As published in the Record Journal, Saturday January 12, 2013
Zone near train depot seems to be the spot
WALLINGFORD - A proposed Incentive Housing Zone could rejuvenate businesses in the lower downtown area, but proponents of the plan say a key element is also the construction of new affordable housing.
“There’s a lot of young people who grew up in Wallingford who can’t afford to move back,” said Democratic Town Councilor John Sullivan.
The Incentive Housing Zone would allow developers to build high-density three- and four-story mixed-use buildings. In exchange for the increased density, 20 percent of the housing units constructed must be designated as affordable for those making 80 percent or less of the median area income.
About six percent of the town’s housing stock is considered affordable. The state has set a goal of all towns having 10 percent affordable housing.
“I believe that affordable housing is something that is very much needed in Connecticut,” said Town Planner Kacie Costello. “It serves a wide population: young people, older people that are on a fixed income and a lot of professional people between those ages.”
Local developer Liz Verna also said the town needs more affordable housing. Her firm, Verna Properties, built one of the two affordable housing developments in town. Old Oak Village, a cluster of condominiums off North Turnpike Road built in 2002, has 24 units designated as affordable.
“Connecticut is very expensive to live in,” Verna said. “Businesses aren’t going to come to Connecticut if housing costs are so high.”
The town’s other affordable housing complex, Juniper Landing, has 11 affordable units and is next to Old Oak Village, according to Costello.
Verna said many people are misinformed about affordable housing. Such developments are not government subsidized and should not be confused with low-income housing, she said. They are privately built houses, condominiums or apartments that “shall be sold or rented at, or below, prices which will preserve the units as housing for which persons and families pay 30 percent or less of their annual income, where such income is less than or equal to 80 percent of the median income,” according to state statute.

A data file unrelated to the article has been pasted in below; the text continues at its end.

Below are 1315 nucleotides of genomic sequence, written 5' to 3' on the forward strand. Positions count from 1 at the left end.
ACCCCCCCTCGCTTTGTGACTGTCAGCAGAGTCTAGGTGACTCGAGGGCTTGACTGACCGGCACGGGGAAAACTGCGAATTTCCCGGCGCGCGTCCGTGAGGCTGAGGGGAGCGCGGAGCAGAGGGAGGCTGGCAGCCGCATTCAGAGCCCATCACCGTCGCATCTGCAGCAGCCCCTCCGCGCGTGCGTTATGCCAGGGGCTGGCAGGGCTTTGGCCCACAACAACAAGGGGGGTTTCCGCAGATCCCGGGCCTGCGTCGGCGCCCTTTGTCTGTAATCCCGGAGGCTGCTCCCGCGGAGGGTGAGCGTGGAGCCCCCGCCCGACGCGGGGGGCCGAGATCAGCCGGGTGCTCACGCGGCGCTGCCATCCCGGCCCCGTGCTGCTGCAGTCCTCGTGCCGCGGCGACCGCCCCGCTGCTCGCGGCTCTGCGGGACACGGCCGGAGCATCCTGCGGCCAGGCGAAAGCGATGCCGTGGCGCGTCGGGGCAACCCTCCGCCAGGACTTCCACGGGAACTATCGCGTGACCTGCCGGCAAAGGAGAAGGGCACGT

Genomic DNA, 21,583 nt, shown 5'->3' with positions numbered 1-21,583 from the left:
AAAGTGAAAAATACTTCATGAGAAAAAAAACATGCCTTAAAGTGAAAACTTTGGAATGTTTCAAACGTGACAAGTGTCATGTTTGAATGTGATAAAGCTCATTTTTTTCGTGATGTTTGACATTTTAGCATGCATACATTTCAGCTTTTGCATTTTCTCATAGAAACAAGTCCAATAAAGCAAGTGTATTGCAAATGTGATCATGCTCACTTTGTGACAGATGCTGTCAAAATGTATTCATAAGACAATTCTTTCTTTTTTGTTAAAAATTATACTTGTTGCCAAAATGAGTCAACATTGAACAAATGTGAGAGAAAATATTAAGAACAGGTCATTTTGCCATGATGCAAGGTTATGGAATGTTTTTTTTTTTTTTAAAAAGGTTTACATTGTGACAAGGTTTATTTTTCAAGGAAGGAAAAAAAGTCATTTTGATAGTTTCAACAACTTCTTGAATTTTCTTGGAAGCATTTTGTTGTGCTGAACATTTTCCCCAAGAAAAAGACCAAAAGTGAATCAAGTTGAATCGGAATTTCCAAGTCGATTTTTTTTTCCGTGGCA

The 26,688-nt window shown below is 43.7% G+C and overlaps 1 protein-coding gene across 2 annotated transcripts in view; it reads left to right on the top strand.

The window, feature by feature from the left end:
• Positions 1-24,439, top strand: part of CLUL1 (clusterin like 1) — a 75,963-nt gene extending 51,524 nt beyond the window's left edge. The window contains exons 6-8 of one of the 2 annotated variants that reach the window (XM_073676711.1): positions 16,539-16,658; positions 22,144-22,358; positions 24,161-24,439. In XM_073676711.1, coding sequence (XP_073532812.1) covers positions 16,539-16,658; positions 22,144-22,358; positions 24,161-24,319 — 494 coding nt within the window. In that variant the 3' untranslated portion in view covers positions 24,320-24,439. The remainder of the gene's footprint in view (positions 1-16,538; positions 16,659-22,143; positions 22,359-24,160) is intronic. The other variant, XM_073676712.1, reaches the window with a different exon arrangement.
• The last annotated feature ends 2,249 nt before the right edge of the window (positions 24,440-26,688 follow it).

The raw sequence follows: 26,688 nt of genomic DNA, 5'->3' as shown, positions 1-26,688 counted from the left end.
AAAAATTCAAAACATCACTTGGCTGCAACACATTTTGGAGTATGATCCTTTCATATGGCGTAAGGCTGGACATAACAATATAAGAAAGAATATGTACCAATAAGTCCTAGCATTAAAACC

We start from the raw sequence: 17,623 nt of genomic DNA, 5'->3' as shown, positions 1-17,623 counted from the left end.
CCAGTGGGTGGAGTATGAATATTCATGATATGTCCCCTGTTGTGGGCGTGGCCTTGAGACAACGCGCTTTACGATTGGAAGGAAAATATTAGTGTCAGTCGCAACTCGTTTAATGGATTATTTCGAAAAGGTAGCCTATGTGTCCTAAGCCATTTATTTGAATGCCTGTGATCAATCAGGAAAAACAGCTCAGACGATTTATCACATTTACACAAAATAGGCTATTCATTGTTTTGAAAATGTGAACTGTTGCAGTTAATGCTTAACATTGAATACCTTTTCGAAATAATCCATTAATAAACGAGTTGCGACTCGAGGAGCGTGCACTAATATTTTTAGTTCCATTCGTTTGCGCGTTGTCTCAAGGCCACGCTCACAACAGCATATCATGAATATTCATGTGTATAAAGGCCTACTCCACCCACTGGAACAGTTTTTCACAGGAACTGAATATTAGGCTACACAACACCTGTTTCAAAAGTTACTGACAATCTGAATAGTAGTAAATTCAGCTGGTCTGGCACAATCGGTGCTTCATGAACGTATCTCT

Wallingford’s median household income in 2009 was $71,117.
Costello said the current affordable housing in town was built with 50-year deed restrictions, which means if the units are sold, they must be sold at below market rate to remain affordable to prospective buyers for a half century after they are built.
“We do have affordable housing and it works very well,” said Republican Town Councilor John LeTourneau.
Verna supports the Incentive Housing Zone and sees it as a way to breathe life into the downtown. Housing will bring young professionals to the area who will frequent local businesses, she said. With a new commuter rail service set to roll through town in 2016, people could live in downtown Wallingford and work in Stamford or New York, Verna said.
State Rep. Mary G. Fritz, D Wallingford, said the town has come a long way in building affordable housing in the last decade or so, pointing to Verna’s development and other clusters of condominiums that have popped up. But she believes that more affordable housing would help keep young people from leaving Wallingford.
“We need the young people in town,” she said. “We have to take care of them so they can take care of us.”
Sullivan said outside of the Incentive Housing Zone, he doesn’t see more affordable housing in town on the horizon, and believes the town should take advantage of the opportunity. Councilors gave the Planning and Zoning Commission the go-ahead this week to continue drafting plans to send to the state and apply for the designation.
“Our sons and daughters are now grown up and they’d like to live in Wallingford,” Sullivan said. “Having more affordable housing, especially down where the train is going to be, it all makes sense.”